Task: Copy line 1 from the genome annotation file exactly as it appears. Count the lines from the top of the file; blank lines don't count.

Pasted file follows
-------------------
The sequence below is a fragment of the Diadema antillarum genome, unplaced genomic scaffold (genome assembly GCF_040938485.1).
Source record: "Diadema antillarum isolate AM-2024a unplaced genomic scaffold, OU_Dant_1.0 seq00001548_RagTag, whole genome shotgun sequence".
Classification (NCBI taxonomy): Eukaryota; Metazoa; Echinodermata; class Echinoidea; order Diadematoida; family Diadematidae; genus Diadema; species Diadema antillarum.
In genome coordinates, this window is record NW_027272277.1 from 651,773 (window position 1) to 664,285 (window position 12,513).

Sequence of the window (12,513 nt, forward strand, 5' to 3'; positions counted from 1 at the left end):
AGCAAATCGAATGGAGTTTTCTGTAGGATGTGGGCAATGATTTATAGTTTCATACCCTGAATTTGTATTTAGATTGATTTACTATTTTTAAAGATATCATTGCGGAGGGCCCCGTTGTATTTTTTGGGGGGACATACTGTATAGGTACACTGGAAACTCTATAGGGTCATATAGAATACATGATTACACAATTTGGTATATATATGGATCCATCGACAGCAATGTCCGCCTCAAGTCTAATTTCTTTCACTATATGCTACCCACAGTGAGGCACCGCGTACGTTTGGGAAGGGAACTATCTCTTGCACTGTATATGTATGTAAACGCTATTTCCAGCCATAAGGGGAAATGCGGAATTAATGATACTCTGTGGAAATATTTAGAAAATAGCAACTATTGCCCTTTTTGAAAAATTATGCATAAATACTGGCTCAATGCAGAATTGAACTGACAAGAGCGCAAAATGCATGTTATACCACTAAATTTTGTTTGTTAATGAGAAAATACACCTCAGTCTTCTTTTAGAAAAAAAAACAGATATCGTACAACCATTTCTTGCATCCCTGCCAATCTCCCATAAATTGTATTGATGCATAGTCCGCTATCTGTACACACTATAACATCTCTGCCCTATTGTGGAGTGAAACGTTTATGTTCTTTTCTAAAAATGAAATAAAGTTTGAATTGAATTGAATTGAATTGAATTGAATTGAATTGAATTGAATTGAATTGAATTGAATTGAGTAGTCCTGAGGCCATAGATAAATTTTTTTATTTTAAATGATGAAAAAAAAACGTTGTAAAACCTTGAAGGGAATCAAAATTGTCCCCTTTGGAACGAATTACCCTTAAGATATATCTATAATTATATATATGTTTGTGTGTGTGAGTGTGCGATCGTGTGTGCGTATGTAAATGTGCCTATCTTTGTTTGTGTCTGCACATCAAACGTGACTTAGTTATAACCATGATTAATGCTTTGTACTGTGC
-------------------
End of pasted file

The sequence below is a fragment of the Diadema antillarum genome, unplaced genomic scaffold (genome assembly GCF_040938485.1).